Prime Minister backs chief of defence in relieving senior military commander, but won't say more
Howard Alexander - News Editor
FILE PHOTO - Royal Canadian Navy Vice-Admiral Mark Norman waves goodbye as he is traditionally rowed away in a whaler after stepping down as the head of the Royal Canadian Navy in a ceremony Thursday, June 23, 2016 in Ottawa. Prime Minister Justin Trudeau is backing the decision by Canada's chief of the defence staff to relieve his second in command of his duties, but won't say anything more about the controversy swirling around Vice-Admiral Mark Norman.
Image Credit: THE CANADIAN PRESS/Adrian Wyld
January 17, 2017 - 9:30 AM
OTTAWA - Prime Minister Justin Trudeau is backing the decision by Canada's chief of the defence staff to relieve his second in command of his duties, but won't say anything more about the controversy swirling around Vice-Admiral Mark Norman.
Word emerged Monday that Norman was abruptly stripped of his responsibilities by his boss, Gen. Jonathan Vance, in a tersely worded letter dated Jan. 13.
Neither Vance nor Trudeau would say why Norman was relieved.
Norman, former commander of the Royal Canadian Navy, was appointed to the vice-chief position last summer.
The vice chief is essentially the No. 2 in the military hierarchy and is responsible for security, among other things.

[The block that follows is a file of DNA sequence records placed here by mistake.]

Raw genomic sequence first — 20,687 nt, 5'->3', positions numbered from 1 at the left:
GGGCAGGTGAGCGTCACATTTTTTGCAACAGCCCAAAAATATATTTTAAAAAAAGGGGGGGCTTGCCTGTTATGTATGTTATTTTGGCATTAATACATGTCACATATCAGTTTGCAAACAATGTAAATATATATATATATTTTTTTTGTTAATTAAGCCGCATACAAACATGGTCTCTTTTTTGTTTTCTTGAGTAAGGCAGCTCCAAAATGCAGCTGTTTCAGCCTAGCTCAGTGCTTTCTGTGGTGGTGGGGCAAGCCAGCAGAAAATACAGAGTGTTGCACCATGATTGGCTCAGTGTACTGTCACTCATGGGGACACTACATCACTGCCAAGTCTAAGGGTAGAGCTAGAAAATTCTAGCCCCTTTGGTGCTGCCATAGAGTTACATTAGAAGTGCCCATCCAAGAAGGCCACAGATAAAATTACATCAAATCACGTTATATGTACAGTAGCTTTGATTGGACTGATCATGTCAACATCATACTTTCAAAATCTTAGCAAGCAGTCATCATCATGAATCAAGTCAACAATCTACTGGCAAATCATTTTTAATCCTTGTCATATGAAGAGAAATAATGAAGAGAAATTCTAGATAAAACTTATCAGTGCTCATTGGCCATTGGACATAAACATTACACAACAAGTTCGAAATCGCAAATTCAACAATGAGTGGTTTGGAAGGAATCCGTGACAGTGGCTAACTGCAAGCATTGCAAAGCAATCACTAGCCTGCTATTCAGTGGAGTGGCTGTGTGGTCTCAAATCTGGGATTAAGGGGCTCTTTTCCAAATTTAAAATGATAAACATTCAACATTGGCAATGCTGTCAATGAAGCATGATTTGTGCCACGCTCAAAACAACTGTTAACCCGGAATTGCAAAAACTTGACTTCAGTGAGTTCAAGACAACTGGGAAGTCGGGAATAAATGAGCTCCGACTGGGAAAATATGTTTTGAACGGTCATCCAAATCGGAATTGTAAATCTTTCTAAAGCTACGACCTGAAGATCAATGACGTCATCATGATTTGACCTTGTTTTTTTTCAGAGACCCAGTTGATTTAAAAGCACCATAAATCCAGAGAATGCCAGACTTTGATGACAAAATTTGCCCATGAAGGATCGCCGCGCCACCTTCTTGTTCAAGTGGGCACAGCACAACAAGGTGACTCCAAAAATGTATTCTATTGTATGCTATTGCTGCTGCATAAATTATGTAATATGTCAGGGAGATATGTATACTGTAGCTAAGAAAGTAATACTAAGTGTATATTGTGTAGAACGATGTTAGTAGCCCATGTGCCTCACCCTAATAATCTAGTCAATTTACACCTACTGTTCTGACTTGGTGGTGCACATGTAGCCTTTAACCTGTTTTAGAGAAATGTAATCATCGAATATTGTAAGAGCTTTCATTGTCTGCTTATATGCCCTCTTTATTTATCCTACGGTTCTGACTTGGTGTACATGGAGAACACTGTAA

Trudeau says the government is behind Vance, but like Defence Minister Harjit Sajjan, has nothing else to say.
"The chief of defence staff took a decision and this government supports Gen. Vance in the decision that he took," Trudeau told a news conference today in New Brunswick.
"I have nothing further to say on this at this time."
Citing an anonymous source, the Globe and Mail reported Monday that the decision followed an investigation into the alleged leak of "high-level secret documents."
Trudeau said Canada wants to reassure allies that security is observed.
"We continue to engage with our allies to demonstrate the seriousness with which we take issues of security, because it's essential for co-operation and collaboration," he said.
Conservative defence critic James Bezan said the government owes the public an explanation.
"This situation is unprecedented and it is odd that the government and the military are not providing any details," he said in a statement.
"Of course we expect all necessary precautions to be taken when there are national security and privacy implications involved. However, when a decision of this magnitude is made Canadians deserve to be kept informed."
The RCMP would not say whether they had Norman under investigation for any reason, noting they generally never confirm or deny who is or isn't under scrutiny.
But the military police said they were not involved.
"We weren't, and we are not, investigating on this case," Maj. Jean-Marc Mercier, a public affairs officer with the military police group said in an interview.
Vice-Admiral Ron Lloyd — who took over command of the navy from Norman — has been appointed as interim vice chief.
News from © The Canadian Press, 2017